That brings us to our text from Revelation 14:6–7 as John the Seer reports that he saw an angel flying overhead with an eternal gospel to proclaim to those who dwell on the earth. This was the text Pastor Johannes Bugenhagen used in the funeral sermon at Luther’s burial in 1546 where he identified Luther as that angel who carried this “powerful, blessed, divine teaching,” which would continue to live, overthrowing the Babylon of the pope’s church (Brecht III:379). Well, the gospel Luther preached was nothing other than the one eternal gospel that is the power of God unto the salvation of all who believe.

There is only one gospel—the good news that God was in Christ reconciling the world to Himself, not counting the trespasses of sinners against them but on account of the atoning work of the Son of God, by the Word that forgives sins, setting sinners free from condemnation. It is that Word, and that Word alone, Luther confessed and fought for in every aspect of his Reformation work. It is the Word of the gospel, the Word of the Cross, the Word by which I became and remain a Christian as Luther put it.

Luther’s confidence and our confidence is the Word of Christ, this eternal gospel. In the early days of Lent in 1522, Luther came out of hiding in the Wartburg Castle to return to the pulpit in Wittenberg to rescue the Reformation from those whose fanaticism would turn it in a chaotic revolution. On that occasion Luther confidently preached: “I simply taught, preached, and wrote God’s Word; otherwise I did nothing. And while I slept [cf. Mark 4:26–29], or drank Wittenberg beer with my friends Philip and Amsdorf, the Word so greatly weakened the papacy that no prince or emperor ever inflicted such loss upon it. I did nothing; the Word did everything” (AE 51:77).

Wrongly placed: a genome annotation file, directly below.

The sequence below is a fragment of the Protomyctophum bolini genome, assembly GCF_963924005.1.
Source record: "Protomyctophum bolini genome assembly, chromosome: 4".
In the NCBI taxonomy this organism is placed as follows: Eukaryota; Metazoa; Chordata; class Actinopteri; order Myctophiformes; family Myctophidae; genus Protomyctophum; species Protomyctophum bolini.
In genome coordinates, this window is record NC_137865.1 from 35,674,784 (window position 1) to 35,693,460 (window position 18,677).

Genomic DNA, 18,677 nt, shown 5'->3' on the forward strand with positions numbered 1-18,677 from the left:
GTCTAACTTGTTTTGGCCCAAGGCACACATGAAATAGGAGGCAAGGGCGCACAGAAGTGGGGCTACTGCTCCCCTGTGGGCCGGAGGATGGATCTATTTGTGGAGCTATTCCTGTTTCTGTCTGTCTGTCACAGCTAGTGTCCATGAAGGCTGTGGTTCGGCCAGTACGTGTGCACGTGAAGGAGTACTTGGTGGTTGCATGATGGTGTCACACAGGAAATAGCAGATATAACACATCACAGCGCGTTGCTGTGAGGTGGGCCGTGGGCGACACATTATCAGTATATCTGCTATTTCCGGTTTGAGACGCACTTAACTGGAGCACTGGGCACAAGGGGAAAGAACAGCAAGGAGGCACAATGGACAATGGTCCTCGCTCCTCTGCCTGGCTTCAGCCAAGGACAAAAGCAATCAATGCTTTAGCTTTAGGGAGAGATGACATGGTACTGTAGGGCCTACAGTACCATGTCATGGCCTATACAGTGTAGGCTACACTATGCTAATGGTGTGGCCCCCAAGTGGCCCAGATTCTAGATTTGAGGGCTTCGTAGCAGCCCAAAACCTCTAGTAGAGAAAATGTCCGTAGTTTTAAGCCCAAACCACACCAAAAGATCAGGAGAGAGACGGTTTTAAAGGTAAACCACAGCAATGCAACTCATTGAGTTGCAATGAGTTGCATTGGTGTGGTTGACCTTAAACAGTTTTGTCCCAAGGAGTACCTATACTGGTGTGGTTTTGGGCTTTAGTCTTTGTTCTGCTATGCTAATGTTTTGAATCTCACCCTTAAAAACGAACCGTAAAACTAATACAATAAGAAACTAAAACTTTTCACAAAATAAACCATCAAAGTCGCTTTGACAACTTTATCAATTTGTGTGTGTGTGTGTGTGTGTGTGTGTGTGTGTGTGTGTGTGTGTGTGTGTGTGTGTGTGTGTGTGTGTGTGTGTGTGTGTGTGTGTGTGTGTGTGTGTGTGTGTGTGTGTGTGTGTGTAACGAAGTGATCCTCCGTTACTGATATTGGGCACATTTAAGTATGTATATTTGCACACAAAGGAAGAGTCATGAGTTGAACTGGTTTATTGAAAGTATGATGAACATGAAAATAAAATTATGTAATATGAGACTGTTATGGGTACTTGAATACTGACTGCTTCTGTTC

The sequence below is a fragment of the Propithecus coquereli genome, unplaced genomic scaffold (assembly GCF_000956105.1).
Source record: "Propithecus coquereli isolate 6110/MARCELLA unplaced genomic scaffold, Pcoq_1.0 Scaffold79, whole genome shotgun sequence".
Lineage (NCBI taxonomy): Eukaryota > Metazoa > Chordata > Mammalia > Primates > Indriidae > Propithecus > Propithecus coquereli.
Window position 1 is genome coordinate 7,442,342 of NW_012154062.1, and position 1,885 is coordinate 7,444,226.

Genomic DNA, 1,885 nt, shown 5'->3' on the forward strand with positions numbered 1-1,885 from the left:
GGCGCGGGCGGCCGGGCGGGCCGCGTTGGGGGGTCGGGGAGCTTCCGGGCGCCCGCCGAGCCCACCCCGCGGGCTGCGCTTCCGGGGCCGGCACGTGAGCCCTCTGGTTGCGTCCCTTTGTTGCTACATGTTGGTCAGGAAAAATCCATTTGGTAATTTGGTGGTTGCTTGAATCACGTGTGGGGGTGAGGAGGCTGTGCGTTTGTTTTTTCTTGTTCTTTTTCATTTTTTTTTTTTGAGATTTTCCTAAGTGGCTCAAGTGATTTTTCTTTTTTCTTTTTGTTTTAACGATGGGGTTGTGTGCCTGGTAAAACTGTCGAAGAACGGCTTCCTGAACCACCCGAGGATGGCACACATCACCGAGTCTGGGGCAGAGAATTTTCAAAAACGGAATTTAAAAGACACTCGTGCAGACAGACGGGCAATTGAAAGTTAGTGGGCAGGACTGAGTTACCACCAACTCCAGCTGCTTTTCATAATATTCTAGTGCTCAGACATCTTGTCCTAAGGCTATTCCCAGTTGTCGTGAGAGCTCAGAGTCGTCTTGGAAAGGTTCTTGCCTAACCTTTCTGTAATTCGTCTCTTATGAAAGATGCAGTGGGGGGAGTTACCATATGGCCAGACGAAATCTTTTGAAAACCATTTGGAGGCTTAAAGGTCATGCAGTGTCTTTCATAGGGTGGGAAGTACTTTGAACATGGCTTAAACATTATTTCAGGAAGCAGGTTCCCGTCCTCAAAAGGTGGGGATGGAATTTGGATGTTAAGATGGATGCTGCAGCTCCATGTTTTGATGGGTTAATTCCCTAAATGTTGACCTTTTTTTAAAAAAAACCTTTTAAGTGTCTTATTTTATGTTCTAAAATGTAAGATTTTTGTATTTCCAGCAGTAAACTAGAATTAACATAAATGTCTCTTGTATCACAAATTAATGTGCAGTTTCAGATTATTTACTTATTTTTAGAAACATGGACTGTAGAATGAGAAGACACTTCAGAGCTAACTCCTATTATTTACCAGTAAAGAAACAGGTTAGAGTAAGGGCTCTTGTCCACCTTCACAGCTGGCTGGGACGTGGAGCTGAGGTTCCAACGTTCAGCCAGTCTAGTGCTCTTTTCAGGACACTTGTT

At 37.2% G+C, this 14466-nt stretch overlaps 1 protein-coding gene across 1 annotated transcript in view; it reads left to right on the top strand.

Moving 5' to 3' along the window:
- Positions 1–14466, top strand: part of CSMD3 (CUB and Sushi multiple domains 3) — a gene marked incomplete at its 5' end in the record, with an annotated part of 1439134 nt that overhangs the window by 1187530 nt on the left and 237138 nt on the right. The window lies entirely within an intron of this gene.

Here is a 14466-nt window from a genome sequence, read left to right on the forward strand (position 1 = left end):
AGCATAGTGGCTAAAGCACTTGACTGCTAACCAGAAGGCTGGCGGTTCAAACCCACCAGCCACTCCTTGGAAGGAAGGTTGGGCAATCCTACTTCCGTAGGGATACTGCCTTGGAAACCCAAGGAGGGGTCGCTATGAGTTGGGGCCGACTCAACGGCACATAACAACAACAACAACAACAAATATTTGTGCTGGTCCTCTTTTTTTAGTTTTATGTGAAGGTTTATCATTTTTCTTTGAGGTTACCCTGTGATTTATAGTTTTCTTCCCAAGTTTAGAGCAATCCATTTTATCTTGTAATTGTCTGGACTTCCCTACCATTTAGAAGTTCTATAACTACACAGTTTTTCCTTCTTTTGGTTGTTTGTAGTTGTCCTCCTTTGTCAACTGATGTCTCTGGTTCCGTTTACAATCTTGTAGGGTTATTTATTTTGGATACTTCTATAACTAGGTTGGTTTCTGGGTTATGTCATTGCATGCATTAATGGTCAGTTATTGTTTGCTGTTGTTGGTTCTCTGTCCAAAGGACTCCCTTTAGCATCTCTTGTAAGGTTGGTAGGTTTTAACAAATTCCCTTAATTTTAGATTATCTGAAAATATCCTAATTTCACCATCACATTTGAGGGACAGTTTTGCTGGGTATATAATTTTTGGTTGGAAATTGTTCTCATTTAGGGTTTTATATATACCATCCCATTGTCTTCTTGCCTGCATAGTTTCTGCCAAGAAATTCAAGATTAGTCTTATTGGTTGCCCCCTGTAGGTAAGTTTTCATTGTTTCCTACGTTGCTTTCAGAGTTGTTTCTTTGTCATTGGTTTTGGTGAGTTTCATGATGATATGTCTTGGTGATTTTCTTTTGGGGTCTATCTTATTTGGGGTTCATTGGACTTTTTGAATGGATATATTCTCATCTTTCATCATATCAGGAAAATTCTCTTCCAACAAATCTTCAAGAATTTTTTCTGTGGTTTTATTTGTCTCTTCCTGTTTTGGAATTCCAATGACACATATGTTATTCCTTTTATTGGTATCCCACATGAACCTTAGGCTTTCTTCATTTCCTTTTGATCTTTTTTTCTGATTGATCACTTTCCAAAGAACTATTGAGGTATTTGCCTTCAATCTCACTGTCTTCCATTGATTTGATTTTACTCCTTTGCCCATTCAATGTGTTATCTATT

Luther, like the Apostle Paul before him knew that the Word of the Lord was not chained up or fettered but was living, loose, and active. Luther knew and trusted in the promise of the Lord recorded in Isaiah 55: “For as the rain and the snow come down from heaven and do not return there but water the earth, making it bring forth and sprout, giving seed to the sower and bread to the eater, so shall my word be that goes out from my mouth; It shall not return to me empty but it shall accomplish that which I purpose, and shall succeed in the thing for which I sent it” (Is. 55:10–11).  God’s Word is packed with the Lord’s own power. It says what it does and does what it says because it is his Word, his eternal gospel.

Jesus says that the heavens and earth will pass away but my words will not pass away. So the slogan, *Verbum Domini Manet in Aeternum*, “The Word of the Lord endures forever,” became a battle cry of the Reformation. Nations come and go. Princes rise up and fade away. But the Word of God remains. It is an anvil that has worn out many a hammer said one wise Christian. Persecutions ancient and contemporary have not been able to snuff it out. “Crumbled have spires in every land” we sing in that fine old Danish hymn, but the church of Jesus Christ is kept secure in the eternal gospel that never loses its newness.